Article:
As a quantum healer facilitating past life regressions I get a glimpse into the lifetimes of my clients and they are always fascinating. But it is rare to glimpse my own lifetimes from that same deepened state. Thankfully, it does happen! The following is one such story from one such time.
I found myself surrounded by golden, gently rolling hills, a creek before me, and a small cabin behind me. Stepping inside, the cabin was dark and quite still. A packed dirt floor, impressive river stone fireplace, a table, and several beds set lengthwise against adjoining walls.
As I stepped into this life I noticed my interest for what was inside was not as great as my interest for that which was outside. Nature, fresh air, animals, cool water, and several miles on the other side of that creek (which easily swelled to a river during rain) was a tribe of natives that made their home amongst the trees at the base of the distant foothills. This is where I felt pulled but I knew my father told me never to cross the creek.
The first thing I noticed when I brought my attention to myself was that I was silent. I had no desire to speak. And though it was construed as shyness by others, I did not feel shy. I felt…misplaced. I could communicate with the animals without needing to speak. And I understood them better than most humans.
Stepping further into the lifetime, I realized I was a little girl, about four years old, blond hair, blue eyes, barefoot and wearing a white nightgown. And when I returned to the cabin there was a man there. He was tall, stern, and despondent, a bible in hand. He was my father. Standing there, watching him, he seemed so alone and defeated. He didn’t acknowledge me. He just stared into some unknown distance.
A heaviness permeated that cabin. I didn’t want to be there any more. So I went back outside and meandered toward the creek bed. One lingering glance sent home and I gave in to the thought I had been cautiously entertaining. I crossed the creek and made my way towards the foothills and into the tall trees.
It was easy to find the tribe. It felt like I had been there many times. When I grew close I crept around the perimeter, careful to remain hidden, peering out from behind the trees. I watched the children play, chasing each other through the encampment. Women sat and worked, some stitching, some weaving, talking to each other in their language. I liked it there. It felt like how I thought things should be. It felt lighter. I felt a sense of missing that I never felt at home.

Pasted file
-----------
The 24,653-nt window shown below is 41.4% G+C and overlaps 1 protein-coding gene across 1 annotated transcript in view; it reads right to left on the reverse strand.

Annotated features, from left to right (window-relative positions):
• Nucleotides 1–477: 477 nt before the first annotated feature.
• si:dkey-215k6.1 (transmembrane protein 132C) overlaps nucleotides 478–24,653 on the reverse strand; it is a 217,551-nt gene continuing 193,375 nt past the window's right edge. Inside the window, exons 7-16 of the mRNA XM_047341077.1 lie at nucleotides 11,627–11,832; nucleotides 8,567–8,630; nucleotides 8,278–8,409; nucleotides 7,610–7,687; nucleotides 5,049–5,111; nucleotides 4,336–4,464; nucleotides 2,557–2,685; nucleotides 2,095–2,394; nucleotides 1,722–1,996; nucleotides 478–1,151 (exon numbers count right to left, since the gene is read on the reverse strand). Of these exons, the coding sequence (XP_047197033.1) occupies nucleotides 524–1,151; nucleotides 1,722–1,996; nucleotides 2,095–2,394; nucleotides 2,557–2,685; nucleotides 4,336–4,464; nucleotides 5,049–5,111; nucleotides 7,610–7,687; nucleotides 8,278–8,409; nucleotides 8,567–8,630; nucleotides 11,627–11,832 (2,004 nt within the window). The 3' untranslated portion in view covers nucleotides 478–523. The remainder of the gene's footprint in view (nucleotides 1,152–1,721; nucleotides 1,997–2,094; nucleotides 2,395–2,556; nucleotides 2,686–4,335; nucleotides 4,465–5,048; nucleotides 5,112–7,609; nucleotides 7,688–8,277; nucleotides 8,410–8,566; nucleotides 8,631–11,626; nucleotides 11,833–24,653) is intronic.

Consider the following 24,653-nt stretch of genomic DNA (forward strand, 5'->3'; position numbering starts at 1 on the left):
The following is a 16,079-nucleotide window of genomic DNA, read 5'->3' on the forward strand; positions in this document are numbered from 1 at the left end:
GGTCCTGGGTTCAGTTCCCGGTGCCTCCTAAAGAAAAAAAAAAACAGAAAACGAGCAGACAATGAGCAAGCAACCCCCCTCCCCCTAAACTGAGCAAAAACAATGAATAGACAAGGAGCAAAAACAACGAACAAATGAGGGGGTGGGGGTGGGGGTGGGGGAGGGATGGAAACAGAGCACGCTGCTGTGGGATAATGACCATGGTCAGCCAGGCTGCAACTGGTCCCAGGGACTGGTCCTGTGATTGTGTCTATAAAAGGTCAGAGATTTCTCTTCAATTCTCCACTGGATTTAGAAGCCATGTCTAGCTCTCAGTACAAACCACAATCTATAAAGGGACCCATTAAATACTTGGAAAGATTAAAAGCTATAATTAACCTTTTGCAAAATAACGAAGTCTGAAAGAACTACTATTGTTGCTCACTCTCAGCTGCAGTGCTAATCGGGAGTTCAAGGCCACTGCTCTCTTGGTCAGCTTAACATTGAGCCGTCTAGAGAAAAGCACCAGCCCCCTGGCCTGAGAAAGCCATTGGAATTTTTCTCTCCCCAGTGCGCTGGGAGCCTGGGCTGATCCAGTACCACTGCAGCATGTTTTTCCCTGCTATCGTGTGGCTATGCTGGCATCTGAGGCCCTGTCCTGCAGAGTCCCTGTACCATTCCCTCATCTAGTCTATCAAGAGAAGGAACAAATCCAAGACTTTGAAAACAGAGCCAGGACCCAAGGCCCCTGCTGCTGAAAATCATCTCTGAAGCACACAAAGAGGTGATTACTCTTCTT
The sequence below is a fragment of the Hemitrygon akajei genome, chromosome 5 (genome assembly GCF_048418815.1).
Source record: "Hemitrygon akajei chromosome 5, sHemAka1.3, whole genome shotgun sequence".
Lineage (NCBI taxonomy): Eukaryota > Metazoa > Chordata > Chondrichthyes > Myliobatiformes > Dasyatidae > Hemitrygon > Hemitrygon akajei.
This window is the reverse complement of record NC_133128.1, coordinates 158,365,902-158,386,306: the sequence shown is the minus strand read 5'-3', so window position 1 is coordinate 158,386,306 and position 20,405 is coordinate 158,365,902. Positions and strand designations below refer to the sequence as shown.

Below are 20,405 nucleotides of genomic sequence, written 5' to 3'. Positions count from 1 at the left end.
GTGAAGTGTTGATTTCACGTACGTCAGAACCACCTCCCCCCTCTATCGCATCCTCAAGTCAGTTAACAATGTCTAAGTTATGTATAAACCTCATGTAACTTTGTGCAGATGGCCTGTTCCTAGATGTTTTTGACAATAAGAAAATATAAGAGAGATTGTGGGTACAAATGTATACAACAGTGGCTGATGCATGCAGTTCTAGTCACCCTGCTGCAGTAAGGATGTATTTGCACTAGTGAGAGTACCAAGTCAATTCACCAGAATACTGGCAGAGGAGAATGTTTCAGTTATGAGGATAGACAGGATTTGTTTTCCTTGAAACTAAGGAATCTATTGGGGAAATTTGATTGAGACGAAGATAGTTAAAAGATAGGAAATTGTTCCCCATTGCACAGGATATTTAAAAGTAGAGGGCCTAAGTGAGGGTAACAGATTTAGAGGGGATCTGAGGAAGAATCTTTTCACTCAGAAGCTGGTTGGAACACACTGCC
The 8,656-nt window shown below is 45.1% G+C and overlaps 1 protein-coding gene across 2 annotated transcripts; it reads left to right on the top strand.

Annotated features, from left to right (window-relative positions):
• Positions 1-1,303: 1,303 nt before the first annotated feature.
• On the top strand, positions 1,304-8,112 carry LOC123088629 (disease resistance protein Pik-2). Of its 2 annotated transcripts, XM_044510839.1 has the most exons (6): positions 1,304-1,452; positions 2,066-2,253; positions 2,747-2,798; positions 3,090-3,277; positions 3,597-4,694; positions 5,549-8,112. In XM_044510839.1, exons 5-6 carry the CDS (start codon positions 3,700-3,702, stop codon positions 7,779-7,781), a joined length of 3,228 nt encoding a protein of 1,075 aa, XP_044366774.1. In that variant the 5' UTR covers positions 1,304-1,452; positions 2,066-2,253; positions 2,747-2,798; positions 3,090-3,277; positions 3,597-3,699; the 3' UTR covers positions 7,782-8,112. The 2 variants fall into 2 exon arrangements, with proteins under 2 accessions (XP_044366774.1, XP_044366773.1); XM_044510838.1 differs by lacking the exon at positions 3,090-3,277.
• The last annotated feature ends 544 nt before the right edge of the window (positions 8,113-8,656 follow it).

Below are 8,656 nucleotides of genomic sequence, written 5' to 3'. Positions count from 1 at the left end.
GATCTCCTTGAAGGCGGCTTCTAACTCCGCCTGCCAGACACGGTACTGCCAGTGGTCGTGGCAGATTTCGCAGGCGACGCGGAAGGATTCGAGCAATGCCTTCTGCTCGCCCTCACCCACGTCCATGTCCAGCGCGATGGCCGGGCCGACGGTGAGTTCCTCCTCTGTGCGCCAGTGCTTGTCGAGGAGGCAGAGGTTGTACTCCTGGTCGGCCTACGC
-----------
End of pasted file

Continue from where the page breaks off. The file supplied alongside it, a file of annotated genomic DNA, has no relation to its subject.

Occasionally I noticed that those I was observing were also observing me. But they were careful not to acknowledge me. Instead they would lean in and speak to the next person in hushed tones, gesturing vaguely in my direction. I watched as word made it back to a tribal elder who came forth but did not approach. Instead, he stood there in the distance, still and silent, and communicated with me the same way I communicated with the animals.
“You do not belong here, Little Ghost,” he said, motioning me off.
His message gave me pause, causing me to step outside of the experience for a moment and observe it from his perspective. Pale skin, white nightgown, bare feet. My hair was stringy, stuck to my skin with sweat. I returned to the vision of my father standing somber and silent in the darkened cabin and… I remembered. Disease had killed my mother and my sister. I could have survived but I didn’t want to. I missed the life i had lived before, when I was part of a tribe whose ways and beliefs made sense. So I chose to go.
But you can’t move forward when you are trying to go back. So I likely lingered for some time, watching the life I wanted to recapture play out without me until, perhaps, that very moment when the me from this life re-collected the me from that one. I left a piece of myself behind trapped in the desire to reclaim something that could not be reclaimed. And so, a fragment lingered in that forest. And I like to think there were those who encountered that piece of my spirit throughout the years; that I had my time as a classic haunt before that part of my soul was reclaimed.